April 25, 2011
Scientists Create Stable, Self-Renewing Neural Stem Cells
Abundant precursor cells can become many types of neurons without introducing tumor risk
In a paper published in the April 25 early online edition of the Proceedings of the National Academy of Sciences, researchers at the University of California, San Diego School of Medicine, the Gladstone Institutes in San Francisco and colleagues report a game-changing advance in stem cell science: the creation of long-term, self-renewing, primitive neural precursor cells from human embryonic stem cells (hESCs) that can be directed to become many types of neuron without increased risk of tumor formation.
“It’s a big step forward,” said Kang Zhang, MD, PhD, professor of ophthalmology and human genetics at Shiley Eye Center and director of the Institute for Genomic Medicine, both at UC San Diego. “It means we can generate stable, renewable neural stem cells or downstream products quickly, in great quantities and in a clinical grade – millions in less than a week – that can be used for clinical trials and, eventually, for clinical treatments. Until now, that has not been possible.”
Human embryonic stem cells hold great promise in regenerative medicine due to their ability to become any kind of cell needed to repair and restore damaged tissues. But the potential of hESCs has been constrained by a number of practical problems, not least among them the difficulty of growing sufficient quantities of stable, usable cells and the risk that some of these cells might form tumors.
To produce the neural stem cells, Zhang, with co-senior author Sheng Ding, PhD, a former professor of chemistry at The Scripps Research Institute and now at the Gladstone Institutes, and colleagues added small molecules in a chemically defined culture condition that induces hESCs to become primitive neural precursor cells, but then halts the further differentiation process.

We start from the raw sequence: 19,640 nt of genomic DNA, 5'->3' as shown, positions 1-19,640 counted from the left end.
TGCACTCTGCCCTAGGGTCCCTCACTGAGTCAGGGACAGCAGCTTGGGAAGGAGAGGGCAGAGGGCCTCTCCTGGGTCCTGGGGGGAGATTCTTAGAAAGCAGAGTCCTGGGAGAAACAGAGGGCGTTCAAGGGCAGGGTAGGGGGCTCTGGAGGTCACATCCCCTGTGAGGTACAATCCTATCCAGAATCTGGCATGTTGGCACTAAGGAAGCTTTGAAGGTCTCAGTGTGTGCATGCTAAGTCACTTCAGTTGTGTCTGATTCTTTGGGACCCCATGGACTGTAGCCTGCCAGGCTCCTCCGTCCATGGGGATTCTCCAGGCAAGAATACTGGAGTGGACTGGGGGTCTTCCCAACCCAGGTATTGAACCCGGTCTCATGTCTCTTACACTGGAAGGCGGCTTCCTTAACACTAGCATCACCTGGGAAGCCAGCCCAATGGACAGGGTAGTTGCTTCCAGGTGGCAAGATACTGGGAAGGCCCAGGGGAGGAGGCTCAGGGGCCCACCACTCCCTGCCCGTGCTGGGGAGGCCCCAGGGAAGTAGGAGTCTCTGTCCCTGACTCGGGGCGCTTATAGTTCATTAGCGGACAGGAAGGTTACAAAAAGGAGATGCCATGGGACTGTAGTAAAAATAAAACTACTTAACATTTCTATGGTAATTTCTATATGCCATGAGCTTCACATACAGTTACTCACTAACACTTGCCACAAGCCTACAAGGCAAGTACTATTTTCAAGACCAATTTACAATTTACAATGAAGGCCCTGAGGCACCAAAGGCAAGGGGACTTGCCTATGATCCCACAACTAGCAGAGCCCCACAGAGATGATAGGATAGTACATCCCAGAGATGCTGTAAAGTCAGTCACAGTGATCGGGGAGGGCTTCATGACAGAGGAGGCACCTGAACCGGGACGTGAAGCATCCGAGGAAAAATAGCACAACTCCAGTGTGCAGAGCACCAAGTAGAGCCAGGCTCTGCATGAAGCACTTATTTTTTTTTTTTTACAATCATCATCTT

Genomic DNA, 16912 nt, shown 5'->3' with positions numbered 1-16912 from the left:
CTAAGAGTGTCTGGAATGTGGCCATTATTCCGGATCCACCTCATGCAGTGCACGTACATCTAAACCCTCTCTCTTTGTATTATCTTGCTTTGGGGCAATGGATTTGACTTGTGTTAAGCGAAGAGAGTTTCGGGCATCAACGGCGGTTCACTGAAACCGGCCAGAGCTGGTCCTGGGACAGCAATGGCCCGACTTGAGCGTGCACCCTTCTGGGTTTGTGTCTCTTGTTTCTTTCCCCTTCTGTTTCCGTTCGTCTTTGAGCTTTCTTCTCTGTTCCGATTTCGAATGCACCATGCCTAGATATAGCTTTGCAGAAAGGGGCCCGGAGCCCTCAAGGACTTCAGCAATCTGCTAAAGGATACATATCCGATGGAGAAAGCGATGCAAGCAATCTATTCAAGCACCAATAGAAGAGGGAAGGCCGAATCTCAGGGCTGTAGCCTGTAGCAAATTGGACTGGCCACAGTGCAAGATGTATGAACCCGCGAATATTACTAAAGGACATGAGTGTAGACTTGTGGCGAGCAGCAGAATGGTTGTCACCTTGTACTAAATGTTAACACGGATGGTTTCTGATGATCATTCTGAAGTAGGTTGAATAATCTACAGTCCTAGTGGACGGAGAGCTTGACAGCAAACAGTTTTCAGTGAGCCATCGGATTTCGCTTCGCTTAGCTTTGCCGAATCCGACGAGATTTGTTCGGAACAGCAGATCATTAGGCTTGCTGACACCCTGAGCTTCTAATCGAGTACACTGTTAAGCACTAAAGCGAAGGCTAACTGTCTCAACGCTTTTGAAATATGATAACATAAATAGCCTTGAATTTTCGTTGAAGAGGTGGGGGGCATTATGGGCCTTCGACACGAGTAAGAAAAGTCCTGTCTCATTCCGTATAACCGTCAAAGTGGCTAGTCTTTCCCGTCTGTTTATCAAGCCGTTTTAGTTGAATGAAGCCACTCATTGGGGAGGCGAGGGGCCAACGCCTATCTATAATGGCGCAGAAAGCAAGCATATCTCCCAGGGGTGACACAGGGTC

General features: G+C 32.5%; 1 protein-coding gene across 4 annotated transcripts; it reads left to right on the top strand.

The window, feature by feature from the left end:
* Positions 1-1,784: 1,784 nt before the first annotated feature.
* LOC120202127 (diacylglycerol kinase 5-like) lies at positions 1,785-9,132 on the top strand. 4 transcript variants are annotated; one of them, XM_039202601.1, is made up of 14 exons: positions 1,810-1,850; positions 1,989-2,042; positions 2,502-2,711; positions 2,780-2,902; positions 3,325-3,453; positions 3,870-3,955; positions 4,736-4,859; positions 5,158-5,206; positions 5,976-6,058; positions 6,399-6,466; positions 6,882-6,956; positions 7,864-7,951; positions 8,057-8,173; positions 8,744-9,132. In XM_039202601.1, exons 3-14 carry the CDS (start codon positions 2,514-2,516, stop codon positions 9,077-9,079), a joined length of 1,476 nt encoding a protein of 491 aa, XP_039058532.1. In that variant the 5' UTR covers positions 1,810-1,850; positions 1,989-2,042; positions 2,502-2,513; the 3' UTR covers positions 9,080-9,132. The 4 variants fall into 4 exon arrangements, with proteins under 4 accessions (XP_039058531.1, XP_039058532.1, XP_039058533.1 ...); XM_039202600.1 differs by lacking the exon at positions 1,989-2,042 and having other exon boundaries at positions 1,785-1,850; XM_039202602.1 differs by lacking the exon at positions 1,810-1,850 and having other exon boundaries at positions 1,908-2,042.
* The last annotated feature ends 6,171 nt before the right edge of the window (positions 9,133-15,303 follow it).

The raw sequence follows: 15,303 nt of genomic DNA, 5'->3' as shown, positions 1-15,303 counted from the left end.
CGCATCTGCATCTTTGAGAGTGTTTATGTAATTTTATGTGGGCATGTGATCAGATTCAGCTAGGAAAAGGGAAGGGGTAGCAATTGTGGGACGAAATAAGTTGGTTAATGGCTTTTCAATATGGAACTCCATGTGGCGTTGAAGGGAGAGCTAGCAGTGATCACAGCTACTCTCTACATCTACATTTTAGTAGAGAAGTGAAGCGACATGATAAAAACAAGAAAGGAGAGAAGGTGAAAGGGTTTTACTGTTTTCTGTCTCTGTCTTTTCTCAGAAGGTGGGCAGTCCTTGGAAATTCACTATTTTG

Left image (purple) depicts cultured, self-renewing primitive neural precursors derived from human embryonic stem cells using small molecule inhibitors.
Right image (red, yellow, green) depicts stained mature neurons, derived from precursor cells, expressing the neurotransmitter, dopamine.
“And because it doesn’t use any gene transfer technologies or exogenous cell products, there’s minimal risk of introducing mutations or outside contamination,” Zhang said. Assays of these neural precursor cells found no evidence of tumor formation when introduced into laboratory mice.
By adding other chemicals, the scientists are able to then direct the precursor cells to differentiate into different types of mature neurons, “which means you can explore potential clinical applications for a wide range of neurodegenerative diseases,” said Zhang. “You can generate neurons for specific conditions like amyotrophic lateral sclerosis (ALS or Lou Gehrig’s disease), Parkinson’s disease or, in the case of my particular research area, eye-specific neurons that are lost in macular degeneration, retinitis pigmentosa or glaucoma.”
The new process promises to have broad applications in stem cell research. The same method can be used to push induce pluripotent stem cells (stem cells artificially derived from adult, differentiated mature cells) to become neural stem cells, Zhang said. “And in principle, by altering the combination of small molecules, you may be able to create other types of stem cells capable of becoming heart, pancreas, or muscle cells, to name a few.”
The next step, according to Zhang, is to use these stem cells to treat different types of neurodegenerative diseases, such as macular degeneration or glaucoma in animal models.
Funding for this research came, in part, from grants from National Institutes of Health Director’s Transformative R01 Program, the National Institute of Child Health and Development, the National Heart, Lung, and Blood Institute, the National Eye Institute, the National Institute of Mental Health, the California Institute for Regenerative Medicine, a VA Merit Award, the Macula Vision Research Foundation, Research to Prevent Blindness, a Burroughs Wellcome Fund Clinical Scientist Award in Translational Research and the Richard and Carol Hertzberg Fund.
Co-authors of the study include Wenlin Li, Yu Zhang, Wanguo Wei, Rajesh Ambasudhan, Tongxiang Lin, Janghwan Kim, Department of Chemistry, The Scripps Research Institute; Woong Sun, Xiaolei Wang, UCSD Institute for Genomic Medicine and Shiley Eye Center, Department of Anatomy, Korea University College of Medicine, Seoul, Korea; Peng Xia, Maria Talantova, Stuart A. Lipton, Del E. Webb Center for Neuroscience, Aging and Stem Cell Research, Sanford-Burnham Medical Research Institute; Woon Ryoung Kim, Department of Anatomy, Korea University College of Medicine, Seoul, Korea.
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